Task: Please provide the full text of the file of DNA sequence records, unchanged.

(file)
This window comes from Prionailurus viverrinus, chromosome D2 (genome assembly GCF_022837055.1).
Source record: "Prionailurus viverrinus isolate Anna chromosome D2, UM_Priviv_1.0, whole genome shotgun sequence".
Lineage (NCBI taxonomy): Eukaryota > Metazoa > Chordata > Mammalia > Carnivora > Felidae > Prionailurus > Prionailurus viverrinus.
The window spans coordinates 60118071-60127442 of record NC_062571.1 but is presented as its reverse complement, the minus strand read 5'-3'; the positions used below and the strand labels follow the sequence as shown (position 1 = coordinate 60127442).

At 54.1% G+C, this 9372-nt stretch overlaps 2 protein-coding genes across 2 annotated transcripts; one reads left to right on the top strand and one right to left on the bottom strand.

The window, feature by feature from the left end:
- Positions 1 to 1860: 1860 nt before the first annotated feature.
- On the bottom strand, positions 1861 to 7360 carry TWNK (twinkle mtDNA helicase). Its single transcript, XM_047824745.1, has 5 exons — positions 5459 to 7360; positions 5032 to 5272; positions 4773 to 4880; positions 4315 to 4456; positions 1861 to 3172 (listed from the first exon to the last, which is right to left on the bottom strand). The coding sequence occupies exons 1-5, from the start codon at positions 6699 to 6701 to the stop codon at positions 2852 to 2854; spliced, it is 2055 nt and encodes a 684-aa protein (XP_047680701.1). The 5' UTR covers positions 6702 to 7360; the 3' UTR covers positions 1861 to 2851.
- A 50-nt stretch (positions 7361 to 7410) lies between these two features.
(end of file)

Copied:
This window comes from Prionailurus viverrinus, chromosome D2 (genome assembly GCF_022837055.1).
Source record: "Prionailurus viverrinus isolate Anna chromosome D2, UM_Priviv_1.0, whole genome shotgun sequence".
Lineage (NCBI taxonomy): Eukaryota > Metazoa > Chordata > Mammalia > Carnivora > Felidae > Prionailurus > Prionailurus viverrinus.
The window spans coordinates 60118071-60127442 of record NC_062571.1 but is presented as its reverse complement, the minus strand read 5'-3'; the positions used below and the strand labels follow the sequence as shown (position 1 = coordinate 60127442).

At 54.1% G+C, this 9372-nt stretch overlaps 2 protein-coding genes across 2 annotated transcripts; one reads left to right on the top strand and one right to left on the bottom strand.

The window, feature by feature from the left end:
- Positions 1 to 1860: 1860 nt before the first annotated feature.
- On the bottom strand, positions 1861 to 7360 carry TWNK (twinkle mtDNA helicase). Its single transcript, XM_047824745.1, has 5 exons — positions 5459 to 7360; positions 5032 to 5272; positions 4773 to 4880; positions 4315 to 4456; positions 1861 to 3172 (listed from the first exon to the last, which is right to left on the bottom strand). The coding sequence occupies exons 1-5, from the start codon at positions 6699 to 6701 to the stop codon at positions 2852 to 2854; spliced, it is 2055 nt and encodes a 684-aa protein (XP_047680701.1). The 5' UTR covers positions 6702 to 7360; the 3' UTR covers positions 1861 to 2851.
- A 50-nt stretch (positions 7361 to 7410) lies between these two features.